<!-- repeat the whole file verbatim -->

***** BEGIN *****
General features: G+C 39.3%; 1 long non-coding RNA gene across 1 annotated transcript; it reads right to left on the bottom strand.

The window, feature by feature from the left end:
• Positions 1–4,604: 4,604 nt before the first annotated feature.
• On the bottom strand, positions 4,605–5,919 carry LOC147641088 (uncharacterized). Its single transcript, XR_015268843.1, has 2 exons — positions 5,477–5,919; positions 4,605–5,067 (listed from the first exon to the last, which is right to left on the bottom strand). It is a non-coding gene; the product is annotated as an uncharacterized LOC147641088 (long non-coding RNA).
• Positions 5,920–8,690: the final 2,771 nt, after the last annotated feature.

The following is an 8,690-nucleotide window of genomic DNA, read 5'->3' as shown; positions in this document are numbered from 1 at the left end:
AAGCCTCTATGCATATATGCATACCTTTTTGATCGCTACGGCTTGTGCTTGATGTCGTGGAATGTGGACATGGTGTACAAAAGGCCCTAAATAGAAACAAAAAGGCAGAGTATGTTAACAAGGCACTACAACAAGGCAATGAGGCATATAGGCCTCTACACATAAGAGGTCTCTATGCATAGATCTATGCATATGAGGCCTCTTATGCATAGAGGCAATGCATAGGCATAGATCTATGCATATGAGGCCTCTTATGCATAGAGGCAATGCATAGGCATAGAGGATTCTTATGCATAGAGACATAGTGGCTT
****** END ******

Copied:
General features: G+C 39.3%; 1 long non-coding RNA gene across 1 annotated transcript; it reads right to left on the bottom strand.

The window, feature by feature from the left end:
• Positions 1–4,604: 4,604 nt before the first annotated feature.
• On the bottom strand, positions 4,605–5,919 carry LOC147641088 (uncharacterized). Its single transcript, XR_015268843.1, has 2 exons — positions 5,477–5,919; positions 4,605–5,067 (listed from the first exon to the last, which is right to left on the bottom strand). It is a non-coding gene; the product is annotated as an uncharacterized LOC147641088 (long non-coding RNA).
• Positions 5,920–8,690: the final 2,771 nt, after the last annotated feature.

The following is an 8,690-nucleotide window of genomic DNA, read 5'->3' as shown; positions in this document are numbered from 1 at the left end:
AAGCCTCTATGCATATATGCATACCTTTTTGATCGCTACGGCTTGTGCTTGATGTCGTGGAATGTGGACATGGTGTACAAAAGGCCCTAAATAGAAACAAAAAGGCAGAGTATGTTAACAAGGCACTACAACAAGGCAATGAGGCATATAGGCCTCTACACATAAGAGGTCTCTATGCATAGATCTATGCATATGAGGCCTCTTATGCATAGAGGCAATGCATAGGCATAGATCTATGCATATGAGGCCTCTTATGCATAGAGGCAATGCATAGGCATAGAGGATTCTTATGCATAGAGACATAGTGGCTT